Seder night is an opportunity for parents to tell the Exodus story to their children (see Shmot 13:8). If the children fall asleep, then the opportunity will be lost, so the Gemara on our daf tells us what the different Sages did in order to keep their children awake and participating (see Shmot 13:14).
Rabbi Yehuda argues that children will not enjoy the wine, so they should be kept awake by the distribution of nuts and roasted grain, which, in fact, was the custom that Rabbi Akiva followed at the Seder. Rabbi Eliezer suggested that a good method to keep the children from sleeping is hotfin matzot (literally to “grab the matzot”) during the Seder.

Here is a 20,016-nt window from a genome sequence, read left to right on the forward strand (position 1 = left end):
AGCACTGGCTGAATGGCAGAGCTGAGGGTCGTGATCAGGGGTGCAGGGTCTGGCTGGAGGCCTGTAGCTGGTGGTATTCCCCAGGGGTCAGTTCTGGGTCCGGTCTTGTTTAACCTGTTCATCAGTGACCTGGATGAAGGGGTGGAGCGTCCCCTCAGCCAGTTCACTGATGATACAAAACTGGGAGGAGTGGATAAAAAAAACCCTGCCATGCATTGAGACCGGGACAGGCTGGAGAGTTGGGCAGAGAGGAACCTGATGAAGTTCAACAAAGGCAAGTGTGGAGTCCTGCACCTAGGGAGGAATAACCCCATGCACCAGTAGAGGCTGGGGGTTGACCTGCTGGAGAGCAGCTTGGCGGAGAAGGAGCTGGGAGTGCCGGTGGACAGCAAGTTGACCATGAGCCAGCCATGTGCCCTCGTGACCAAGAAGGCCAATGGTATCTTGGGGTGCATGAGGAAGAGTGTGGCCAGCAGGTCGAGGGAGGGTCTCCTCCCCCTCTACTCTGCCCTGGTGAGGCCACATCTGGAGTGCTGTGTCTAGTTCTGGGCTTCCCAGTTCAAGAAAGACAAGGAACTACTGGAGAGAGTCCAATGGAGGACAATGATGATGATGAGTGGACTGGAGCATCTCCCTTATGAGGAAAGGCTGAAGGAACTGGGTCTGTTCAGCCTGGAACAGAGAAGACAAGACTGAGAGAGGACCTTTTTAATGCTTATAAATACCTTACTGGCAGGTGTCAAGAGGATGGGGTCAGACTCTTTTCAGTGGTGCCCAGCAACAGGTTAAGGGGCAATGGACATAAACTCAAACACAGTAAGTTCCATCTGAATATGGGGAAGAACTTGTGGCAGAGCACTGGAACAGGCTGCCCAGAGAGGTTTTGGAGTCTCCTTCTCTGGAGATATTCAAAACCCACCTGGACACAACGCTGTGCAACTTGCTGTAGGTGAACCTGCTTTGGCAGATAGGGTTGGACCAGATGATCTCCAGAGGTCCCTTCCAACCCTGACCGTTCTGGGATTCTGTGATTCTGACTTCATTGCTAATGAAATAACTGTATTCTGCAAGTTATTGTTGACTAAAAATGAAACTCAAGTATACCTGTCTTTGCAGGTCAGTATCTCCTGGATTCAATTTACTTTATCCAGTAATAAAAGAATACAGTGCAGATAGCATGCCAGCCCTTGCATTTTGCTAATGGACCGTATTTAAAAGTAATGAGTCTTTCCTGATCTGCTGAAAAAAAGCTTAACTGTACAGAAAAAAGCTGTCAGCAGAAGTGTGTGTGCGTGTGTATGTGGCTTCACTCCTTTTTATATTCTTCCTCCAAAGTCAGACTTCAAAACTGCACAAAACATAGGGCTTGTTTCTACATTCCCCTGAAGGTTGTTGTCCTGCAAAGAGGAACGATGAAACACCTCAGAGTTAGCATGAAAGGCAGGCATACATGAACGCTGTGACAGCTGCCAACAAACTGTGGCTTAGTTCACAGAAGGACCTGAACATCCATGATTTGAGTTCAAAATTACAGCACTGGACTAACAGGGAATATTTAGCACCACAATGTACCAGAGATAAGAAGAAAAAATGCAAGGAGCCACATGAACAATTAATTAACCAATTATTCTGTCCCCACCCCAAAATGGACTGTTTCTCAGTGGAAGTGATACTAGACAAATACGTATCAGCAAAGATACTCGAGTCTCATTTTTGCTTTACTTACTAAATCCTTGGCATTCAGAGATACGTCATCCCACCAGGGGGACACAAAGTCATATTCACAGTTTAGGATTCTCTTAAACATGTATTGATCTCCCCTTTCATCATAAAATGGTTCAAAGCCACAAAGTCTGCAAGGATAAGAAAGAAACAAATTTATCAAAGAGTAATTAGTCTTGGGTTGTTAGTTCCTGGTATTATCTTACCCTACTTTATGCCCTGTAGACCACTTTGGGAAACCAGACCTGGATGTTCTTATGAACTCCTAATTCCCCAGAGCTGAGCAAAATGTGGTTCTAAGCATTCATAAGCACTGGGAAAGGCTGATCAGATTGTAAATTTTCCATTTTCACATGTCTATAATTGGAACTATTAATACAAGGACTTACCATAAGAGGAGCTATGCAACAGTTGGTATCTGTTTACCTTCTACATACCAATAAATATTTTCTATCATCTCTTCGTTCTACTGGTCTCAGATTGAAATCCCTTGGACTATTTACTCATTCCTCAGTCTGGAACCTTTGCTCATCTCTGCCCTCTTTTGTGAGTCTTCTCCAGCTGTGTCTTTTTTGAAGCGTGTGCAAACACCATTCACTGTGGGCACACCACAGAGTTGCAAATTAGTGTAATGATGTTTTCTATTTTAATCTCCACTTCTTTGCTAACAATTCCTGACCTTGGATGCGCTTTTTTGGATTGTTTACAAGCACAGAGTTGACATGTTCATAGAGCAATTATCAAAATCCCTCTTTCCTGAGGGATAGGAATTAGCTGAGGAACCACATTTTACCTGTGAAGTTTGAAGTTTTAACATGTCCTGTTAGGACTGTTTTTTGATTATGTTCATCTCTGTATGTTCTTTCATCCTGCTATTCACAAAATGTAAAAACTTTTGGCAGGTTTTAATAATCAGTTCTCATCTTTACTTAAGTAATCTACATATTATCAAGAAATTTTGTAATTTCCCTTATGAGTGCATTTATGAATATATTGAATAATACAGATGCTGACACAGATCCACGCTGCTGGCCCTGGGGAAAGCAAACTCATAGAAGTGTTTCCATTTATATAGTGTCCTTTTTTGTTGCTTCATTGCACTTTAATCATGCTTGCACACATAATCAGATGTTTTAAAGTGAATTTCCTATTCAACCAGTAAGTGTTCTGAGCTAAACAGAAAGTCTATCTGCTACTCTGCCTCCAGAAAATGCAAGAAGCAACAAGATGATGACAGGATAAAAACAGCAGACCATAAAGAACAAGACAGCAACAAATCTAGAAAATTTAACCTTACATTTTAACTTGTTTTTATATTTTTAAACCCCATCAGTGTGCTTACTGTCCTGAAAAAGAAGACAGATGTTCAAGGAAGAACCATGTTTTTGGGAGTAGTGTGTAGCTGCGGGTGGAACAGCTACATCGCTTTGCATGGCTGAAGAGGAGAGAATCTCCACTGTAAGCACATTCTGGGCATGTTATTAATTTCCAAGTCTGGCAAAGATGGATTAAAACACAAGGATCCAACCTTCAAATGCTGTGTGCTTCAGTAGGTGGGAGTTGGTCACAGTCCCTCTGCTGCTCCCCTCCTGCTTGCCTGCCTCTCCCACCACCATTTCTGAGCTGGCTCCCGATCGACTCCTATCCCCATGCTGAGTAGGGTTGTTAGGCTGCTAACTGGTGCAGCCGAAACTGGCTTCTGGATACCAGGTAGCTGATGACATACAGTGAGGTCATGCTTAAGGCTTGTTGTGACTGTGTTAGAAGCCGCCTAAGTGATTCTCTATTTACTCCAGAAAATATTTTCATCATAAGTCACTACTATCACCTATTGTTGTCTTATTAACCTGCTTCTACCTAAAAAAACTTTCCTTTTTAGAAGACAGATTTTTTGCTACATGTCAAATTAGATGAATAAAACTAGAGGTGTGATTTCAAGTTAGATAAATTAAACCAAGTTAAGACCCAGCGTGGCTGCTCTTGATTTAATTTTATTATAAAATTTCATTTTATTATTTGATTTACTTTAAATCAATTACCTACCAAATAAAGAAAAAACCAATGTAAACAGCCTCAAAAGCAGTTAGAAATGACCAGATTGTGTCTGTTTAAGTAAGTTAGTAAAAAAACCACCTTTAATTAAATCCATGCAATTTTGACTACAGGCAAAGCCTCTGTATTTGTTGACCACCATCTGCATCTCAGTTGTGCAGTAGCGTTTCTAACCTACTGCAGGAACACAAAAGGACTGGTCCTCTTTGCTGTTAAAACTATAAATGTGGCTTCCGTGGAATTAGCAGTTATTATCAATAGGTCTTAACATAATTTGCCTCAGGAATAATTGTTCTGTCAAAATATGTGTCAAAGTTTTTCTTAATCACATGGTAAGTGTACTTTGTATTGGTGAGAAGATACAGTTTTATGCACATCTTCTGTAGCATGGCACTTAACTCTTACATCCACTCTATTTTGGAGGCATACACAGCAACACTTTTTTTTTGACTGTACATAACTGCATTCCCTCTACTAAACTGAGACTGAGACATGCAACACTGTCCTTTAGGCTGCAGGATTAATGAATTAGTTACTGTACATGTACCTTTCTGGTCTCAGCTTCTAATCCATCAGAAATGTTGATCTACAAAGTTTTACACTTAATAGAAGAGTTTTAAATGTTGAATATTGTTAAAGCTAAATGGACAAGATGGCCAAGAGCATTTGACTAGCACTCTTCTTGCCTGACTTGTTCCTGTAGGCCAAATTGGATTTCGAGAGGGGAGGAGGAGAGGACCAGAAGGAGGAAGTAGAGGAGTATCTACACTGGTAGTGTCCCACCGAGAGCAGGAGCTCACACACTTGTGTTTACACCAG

Several explanations are given for the custom of hotfin matzot. Some say that is means that we should hurry through the Seder and try to get to the meal when the matzot are eaten as quickly as possible so that the children will not go to sleep before they have an opportunity to ask questions. Others say that this means that we would grab matzot from the children if they begin to eat them towards the beginning of the Seder, lest the children feel that they have already eaten their meal and can go to bed. Another explanation is that the matza (and, indeed, the entire table) is removed before it is eaten in order to make the inquisitive child ask why the food is being taken away before the meal was eaten. Rabbenu Yehonatan argues that the Gemara is recommending making a game out of the matzot, and grabbing them from one another so that the children will be drawn in to the festivities. According to the Rambam it is the adults who play such games, and the joy and happiness of the celebratory meal shows the extent to which they cherish the mitzva, as well as fascinating the children with the unusual behavior, leading them to stay awake and ask questions.